'Where am I going to go?' McMaster students scramble as COVID-19 concerns shutters residence
The school told students Tuesday morning they must move out by 4 p.m. on Saturday, March 21
Sharang Sharma was hoping the on-campus housing at McMaster University would be his new home after flying in from Thailand to start school — now he worries he won't have a home at all.
"I feel anxious not being sure what's going to happen next," the 19-year-old told CBC News.
"I made plans to survive in residence so now that I know I might have to move out, where am I going to go?"
On Monday, McMaster University requested all students living on campus move out as more coronavirus cases appear in Hamilton and across the country.
Emails from the school to students on Tuesday morning say they must move out by 4 p.m. on Saturday, March 21.
However the notice does highlight that students with "exceptional circumstances" who can't move out right away — such as international and out-of-province students — can apply for approval to stay in residence.
It also notes the school is "committed to providing financial consideration for your shortened stay in residence if you fully and properly check out by Saturday, March 21, 2020 at 4 p.m."
"We are here to help," reads the email.
Sharma also wonders about food options on campus. The local on-campus restaurant, TwelvEighty Bar & Grill, closed down, leaving some students out of work and limiting food options for residents like Sharma.
"If the cafeterias are closing down [I'm wondering] if I need to get more stuff back into my residence to cook for the next few weeks," he said, noting the communication through the school's social media platforms has been inconsistent.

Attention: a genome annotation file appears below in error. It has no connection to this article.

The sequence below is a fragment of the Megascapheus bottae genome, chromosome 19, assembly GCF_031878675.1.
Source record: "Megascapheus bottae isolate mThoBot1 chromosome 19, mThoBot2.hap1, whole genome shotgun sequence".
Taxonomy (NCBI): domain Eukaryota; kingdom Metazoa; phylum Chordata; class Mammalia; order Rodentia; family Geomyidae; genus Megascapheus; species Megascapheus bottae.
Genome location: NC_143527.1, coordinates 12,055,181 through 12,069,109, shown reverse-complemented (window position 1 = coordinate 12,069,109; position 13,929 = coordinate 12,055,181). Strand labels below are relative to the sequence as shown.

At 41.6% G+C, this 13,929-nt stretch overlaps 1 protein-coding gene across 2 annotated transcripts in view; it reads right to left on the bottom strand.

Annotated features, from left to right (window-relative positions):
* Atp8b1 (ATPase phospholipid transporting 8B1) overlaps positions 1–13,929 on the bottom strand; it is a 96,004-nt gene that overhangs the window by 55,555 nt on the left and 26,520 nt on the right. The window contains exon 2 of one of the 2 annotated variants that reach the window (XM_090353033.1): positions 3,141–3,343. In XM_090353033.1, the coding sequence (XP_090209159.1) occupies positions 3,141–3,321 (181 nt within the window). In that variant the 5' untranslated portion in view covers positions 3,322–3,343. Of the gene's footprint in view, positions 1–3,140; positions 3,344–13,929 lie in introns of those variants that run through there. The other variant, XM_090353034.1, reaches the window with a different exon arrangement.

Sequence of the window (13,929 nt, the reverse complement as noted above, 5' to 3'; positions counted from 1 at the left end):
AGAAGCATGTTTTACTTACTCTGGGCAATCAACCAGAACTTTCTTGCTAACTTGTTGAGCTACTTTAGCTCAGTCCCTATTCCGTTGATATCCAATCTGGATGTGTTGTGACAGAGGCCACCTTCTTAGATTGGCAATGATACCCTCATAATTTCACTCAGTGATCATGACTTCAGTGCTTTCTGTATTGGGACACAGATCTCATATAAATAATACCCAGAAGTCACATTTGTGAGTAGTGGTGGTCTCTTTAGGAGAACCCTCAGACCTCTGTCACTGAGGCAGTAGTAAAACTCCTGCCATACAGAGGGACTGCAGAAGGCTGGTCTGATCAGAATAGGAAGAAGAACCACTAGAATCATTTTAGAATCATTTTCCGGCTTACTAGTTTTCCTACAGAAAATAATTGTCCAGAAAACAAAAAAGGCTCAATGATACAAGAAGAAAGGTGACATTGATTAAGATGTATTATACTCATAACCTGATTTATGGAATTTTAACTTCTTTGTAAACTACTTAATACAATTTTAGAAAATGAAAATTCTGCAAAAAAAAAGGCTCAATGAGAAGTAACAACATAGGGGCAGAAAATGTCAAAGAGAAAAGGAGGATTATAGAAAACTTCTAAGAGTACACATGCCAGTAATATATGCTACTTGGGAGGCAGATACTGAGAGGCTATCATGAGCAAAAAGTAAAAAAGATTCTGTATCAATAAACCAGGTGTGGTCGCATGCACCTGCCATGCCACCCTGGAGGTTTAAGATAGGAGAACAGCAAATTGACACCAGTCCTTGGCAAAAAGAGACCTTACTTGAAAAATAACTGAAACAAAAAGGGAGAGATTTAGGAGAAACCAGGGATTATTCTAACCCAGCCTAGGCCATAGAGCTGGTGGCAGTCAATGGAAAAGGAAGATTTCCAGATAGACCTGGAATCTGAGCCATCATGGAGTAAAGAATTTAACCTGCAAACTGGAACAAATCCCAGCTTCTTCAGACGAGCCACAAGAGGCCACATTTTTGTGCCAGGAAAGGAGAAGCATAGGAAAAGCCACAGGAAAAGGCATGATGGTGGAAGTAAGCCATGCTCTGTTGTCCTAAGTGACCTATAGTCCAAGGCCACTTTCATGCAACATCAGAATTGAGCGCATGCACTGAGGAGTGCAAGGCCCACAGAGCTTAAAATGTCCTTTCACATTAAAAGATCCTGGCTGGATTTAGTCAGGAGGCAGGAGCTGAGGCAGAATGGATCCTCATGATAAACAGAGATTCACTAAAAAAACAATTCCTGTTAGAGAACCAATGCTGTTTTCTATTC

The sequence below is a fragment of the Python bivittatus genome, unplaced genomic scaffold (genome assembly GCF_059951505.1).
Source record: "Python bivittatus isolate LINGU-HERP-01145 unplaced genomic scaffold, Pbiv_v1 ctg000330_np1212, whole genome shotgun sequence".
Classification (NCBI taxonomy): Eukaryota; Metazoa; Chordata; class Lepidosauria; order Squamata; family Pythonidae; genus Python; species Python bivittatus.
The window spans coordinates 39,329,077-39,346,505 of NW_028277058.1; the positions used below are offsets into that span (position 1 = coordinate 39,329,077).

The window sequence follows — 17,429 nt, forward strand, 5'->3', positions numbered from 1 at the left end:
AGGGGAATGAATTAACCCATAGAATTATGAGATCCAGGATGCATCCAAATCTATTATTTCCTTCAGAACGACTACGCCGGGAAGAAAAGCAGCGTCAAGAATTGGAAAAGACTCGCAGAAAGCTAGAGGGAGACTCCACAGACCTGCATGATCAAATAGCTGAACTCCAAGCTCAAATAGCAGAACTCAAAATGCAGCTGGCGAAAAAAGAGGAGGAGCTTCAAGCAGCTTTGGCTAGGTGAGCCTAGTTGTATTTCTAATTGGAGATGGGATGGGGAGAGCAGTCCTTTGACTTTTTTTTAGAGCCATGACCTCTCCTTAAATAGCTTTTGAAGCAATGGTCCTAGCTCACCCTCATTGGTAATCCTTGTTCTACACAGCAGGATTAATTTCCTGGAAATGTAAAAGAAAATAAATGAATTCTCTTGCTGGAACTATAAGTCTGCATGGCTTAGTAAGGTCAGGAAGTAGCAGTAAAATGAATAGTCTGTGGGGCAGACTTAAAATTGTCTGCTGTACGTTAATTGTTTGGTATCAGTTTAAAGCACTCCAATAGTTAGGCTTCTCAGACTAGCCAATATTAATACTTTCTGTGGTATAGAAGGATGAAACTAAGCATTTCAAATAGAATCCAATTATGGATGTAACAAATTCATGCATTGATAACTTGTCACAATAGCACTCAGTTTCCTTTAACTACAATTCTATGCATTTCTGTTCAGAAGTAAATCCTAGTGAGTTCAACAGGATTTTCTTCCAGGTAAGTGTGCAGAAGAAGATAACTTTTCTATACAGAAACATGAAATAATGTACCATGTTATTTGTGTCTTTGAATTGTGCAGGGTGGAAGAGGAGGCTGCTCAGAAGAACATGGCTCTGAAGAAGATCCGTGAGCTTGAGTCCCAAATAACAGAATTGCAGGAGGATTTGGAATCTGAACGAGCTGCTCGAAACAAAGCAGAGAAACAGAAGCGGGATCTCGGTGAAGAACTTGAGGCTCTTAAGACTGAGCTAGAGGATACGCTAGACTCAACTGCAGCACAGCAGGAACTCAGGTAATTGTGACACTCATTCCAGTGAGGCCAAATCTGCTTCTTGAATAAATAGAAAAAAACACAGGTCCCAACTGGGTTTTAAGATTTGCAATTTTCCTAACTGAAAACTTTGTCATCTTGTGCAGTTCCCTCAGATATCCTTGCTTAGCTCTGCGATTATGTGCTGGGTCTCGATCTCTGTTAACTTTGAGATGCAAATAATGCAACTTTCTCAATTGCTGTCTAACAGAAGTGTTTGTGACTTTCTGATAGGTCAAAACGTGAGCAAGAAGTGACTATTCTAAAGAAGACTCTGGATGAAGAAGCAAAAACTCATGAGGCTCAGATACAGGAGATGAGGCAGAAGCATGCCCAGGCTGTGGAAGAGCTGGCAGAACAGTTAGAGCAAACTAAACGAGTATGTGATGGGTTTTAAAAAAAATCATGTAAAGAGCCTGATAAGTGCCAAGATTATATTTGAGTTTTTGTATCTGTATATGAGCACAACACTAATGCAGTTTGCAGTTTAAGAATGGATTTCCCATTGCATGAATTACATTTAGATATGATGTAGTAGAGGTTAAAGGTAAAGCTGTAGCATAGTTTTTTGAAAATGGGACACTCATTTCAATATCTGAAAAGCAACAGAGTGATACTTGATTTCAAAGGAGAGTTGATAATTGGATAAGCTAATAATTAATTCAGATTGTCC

Sean Van Koughnett, the dean of students and associate vice president of students and learning, said there are 412 international students on campus and roughly 100 out-of-province students. He told CBC News closing down most of residence was the "most responsible decision."
"If we've got thousands of students compacted into a number of buildings, it didn't seem like a wise thing to do given the circumstances," he said, adding that many international students will still likely stay on campus for the remaining six weeks.
The school will also offer four different food options during the week and two during the weekend that will run as late as 10 p.m.
Kojo Damptey, executive director of the Hamilton Centre for Civic Inclusion and a masters student at the school studying cultural studies, said the McMaster's approach doesn't do enough to address the needs of international students.
"In times like this, they are the ones that usually fall through the cracks," he told CBC News.
"I hope they come out with a plan that specifically addresses the unique challenges international students face … if you're an international student and in your undergrad, what does that mean, especially if you're staying on campus and they're asking students to go back home. If they don't have a relative here, where do they go? Where is home?"